Ambassador Kosnett’s Remarks at Reception for the Kosovo Serb Community

Ambassador Kosnett’s Remarks at Reception for the Kosovo Serb Community, March 28, 2019

Welcome.  Dobro Dosli.  Mirë se vini.  Thank you for joining us today.

I invited you all here because I want to meet you and hear about your successes as well as the challenges you’re facing, and where you think we might be able to work together to promote peace, justice, and prosperity in Kosovo.

Today’s gathering is not a bureaucratic exercise for my Embassy where we say, “ok, we’ve met with the Serb community; we’re finished for the year.”  I see this as the beginning of a conversation and look forward to spending more time with the members of this community.   I’ve also spent some time in the North and will travel again soon, and look forward to meeting more members of communities there.

Visiting Gracanica is meaningful for me, as it was one of the first towns I visited back in 2003, when I first served at the U.S. mission in Kosovo.  I never forgot the beauty of the monastery and the church.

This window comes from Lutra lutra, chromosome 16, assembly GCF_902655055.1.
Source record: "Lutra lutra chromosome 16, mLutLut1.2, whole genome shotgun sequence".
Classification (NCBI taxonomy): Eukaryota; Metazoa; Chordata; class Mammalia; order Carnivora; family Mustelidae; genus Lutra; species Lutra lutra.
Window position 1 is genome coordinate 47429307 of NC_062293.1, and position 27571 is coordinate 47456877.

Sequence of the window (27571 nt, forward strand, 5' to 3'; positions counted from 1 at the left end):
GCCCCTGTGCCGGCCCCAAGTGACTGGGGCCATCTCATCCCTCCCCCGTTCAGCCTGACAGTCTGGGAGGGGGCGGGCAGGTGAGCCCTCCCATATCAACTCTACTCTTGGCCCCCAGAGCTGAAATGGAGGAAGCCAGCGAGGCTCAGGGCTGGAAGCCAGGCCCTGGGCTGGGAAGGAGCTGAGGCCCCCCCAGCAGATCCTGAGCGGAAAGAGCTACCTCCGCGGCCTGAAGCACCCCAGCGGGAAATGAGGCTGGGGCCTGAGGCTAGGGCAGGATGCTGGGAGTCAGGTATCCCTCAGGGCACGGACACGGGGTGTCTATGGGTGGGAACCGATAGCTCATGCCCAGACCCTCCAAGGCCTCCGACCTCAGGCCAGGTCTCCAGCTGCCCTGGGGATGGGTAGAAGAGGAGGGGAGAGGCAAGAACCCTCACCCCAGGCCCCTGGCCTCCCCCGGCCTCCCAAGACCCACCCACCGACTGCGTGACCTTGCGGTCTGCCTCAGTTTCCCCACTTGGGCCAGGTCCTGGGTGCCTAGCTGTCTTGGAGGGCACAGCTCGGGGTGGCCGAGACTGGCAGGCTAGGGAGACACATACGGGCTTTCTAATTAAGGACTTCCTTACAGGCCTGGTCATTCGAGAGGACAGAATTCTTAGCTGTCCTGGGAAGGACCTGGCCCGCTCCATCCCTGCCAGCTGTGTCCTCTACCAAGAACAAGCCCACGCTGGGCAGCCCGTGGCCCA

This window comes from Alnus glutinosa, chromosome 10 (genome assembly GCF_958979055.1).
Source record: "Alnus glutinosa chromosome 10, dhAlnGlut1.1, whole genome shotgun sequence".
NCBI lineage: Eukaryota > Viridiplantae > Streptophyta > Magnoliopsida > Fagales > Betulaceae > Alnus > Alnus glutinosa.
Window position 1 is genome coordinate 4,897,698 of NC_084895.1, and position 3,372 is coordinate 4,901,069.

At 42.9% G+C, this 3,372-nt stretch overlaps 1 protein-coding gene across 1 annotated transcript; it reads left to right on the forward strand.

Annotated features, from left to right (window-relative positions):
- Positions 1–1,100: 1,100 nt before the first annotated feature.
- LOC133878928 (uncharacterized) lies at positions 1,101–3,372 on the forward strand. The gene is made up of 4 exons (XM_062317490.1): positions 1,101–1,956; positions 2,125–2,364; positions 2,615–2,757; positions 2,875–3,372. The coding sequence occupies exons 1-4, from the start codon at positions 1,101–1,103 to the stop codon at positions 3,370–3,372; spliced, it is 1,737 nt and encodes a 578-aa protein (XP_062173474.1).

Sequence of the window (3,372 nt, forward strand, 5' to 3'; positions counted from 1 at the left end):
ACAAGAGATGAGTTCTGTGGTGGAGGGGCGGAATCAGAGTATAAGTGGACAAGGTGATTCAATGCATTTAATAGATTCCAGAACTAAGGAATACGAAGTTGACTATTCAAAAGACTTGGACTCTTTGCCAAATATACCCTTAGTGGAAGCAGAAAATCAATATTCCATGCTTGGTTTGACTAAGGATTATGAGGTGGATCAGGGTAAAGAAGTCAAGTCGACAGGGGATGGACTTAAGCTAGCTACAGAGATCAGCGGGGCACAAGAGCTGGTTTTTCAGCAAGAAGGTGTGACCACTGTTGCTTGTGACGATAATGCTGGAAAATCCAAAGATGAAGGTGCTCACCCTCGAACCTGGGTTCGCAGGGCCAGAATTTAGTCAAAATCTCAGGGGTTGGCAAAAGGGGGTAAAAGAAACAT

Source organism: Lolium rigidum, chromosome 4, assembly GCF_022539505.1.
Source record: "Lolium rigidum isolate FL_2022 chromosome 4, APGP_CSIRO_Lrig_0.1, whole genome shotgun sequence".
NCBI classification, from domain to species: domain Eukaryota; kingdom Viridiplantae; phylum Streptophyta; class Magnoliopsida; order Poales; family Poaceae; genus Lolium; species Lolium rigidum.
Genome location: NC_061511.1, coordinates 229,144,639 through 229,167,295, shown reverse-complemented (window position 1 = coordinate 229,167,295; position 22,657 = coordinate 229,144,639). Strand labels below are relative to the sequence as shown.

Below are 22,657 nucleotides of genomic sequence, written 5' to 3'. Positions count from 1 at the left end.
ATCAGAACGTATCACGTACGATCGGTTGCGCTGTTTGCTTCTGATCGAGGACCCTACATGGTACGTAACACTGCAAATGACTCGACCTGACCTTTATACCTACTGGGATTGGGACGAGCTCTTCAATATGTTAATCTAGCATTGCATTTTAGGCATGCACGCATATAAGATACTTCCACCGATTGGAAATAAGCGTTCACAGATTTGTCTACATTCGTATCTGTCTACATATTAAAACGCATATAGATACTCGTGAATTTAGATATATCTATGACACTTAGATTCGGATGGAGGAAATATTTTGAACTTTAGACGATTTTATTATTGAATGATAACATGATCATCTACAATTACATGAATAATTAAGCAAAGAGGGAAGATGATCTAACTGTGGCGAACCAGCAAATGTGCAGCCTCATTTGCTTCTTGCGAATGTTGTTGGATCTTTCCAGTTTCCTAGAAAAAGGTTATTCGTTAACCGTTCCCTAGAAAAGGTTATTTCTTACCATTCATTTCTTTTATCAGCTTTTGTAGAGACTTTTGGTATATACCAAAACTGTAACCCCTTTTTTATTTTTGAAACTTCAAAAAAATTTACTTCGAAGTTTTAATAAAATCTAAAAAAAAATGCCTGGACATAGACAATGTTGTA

When I returned a few months ago as Ambassador, this time with my wife Alison, Gracanica was again among the first places we visited.  We appreciated the warm welcome we received from the community on Christmas Eve.  We expected to be inspired by the church service, and we were.  But we had no idea how much fun we would have visiting around the fire drinking hot rakija!

At the Embassy, we describe our goals for Kosovo as supporting efforts to build peace, justice, and prosperity for Kosovo and the region.    I don’t think you can hope for progress in one of these areas without working for progress in the others.  We are convinced, for example, that economic progress depends in part on fighting corruption and improving trust in the court system.  But economic progress – prosperity – also depends on building peaceful relations, both between Kosovo and Serbia and within this country.